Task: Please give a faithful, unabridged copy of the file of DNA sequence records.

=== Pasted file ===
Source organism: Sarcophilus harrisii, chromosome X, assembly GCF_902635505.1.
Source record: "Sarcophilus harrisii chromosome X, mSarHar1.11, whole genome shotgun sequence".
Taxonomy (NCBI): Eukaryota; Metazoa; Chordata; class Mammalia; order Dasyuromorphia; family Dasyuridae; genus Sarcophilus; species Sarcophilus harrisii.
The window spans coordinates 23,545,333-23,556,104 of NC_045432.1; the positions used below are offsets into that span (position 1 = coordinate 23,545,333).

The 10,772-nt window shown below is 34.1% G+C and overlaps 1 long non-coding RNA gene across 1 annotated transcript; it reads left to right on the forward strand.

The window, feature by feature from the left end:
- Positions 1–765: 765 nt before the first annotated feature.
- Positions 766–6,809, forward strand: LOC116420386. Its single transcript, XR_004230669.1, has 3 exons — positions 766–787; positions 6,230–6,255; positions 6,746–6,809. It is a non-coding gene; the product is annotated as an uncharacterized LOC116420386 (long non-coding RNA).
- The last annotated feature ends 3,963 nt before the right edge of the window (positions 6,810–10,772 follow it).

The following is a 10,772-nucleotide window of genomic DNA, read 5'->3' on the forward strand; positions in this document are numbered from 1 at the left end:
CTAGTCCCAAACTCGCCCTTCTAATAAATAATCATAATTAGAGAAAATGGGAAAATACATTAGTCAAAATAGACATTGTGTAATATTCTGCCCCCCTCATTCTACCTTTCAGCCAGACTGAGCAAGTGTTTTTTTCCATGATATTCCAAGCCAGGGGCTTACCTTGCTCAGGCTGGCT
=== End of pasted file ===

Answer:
Source organism: Sarcophilus harrisii, chromosome X, assembly GCF_902635505.1.
Source record: "Sarcophilus harrisii chromosome X, mSarHar1.11, whole genome shotgun sequence".
Taxonomy (NCBI): Eukaryota; Metazoa; Chordata; class Mammalia; order Dasyuromorphia; family Dasyuridae; genus Sarcophilus; species Sarcophilus harrisii.
The window spans coordinates 23,545,333-23,556,104 of NC_045432.1; the positions used below are offsets into that span (position 1 = coordinate 23,545,333).

The 10,772-nt window shown below is 34.1% G+C and overlaps 1 long non-coding RNA gene across 1 annotated transcript; it reads left to right on the forward strand.

The window, feature by feature from the left end:
- Positions 1–765: 765 nt before the first annotated feature.
- Positions 766–6,809, forward strand: LOC116420386. Its single transcript, XR_004230669.1, has 3 exons — positions 766–787; positions 6,230–6,255; positions 6,746–6,809. It is a non-coding gene; the product is annotated as an uncharacterized LOC116420386 (long non-coding RNA).
- The last annotated feature ends 3,963 nt before the right edge of the window (positions 6,810–10,772 follow it).

The following is a 10,772-nucleotide window of genomic DNA, read 5'->3' on the forward strand; positions in this document are numbered from 1 at the left end:
CTAGTCCCAAACTCGCCCTTCTAATAAATAATCATAATTAGAGAAAATGGGAAAATACATTAGTCAAAATAGACATTGTGTAATATTCTGCCCCCCTCATTCTACCTTTCAGCCAGACTGAGCAAGTGTTTTTTTCCATGATATTCCAAGCCAGGGGCTTACCTTGCTCAGGCTGGCT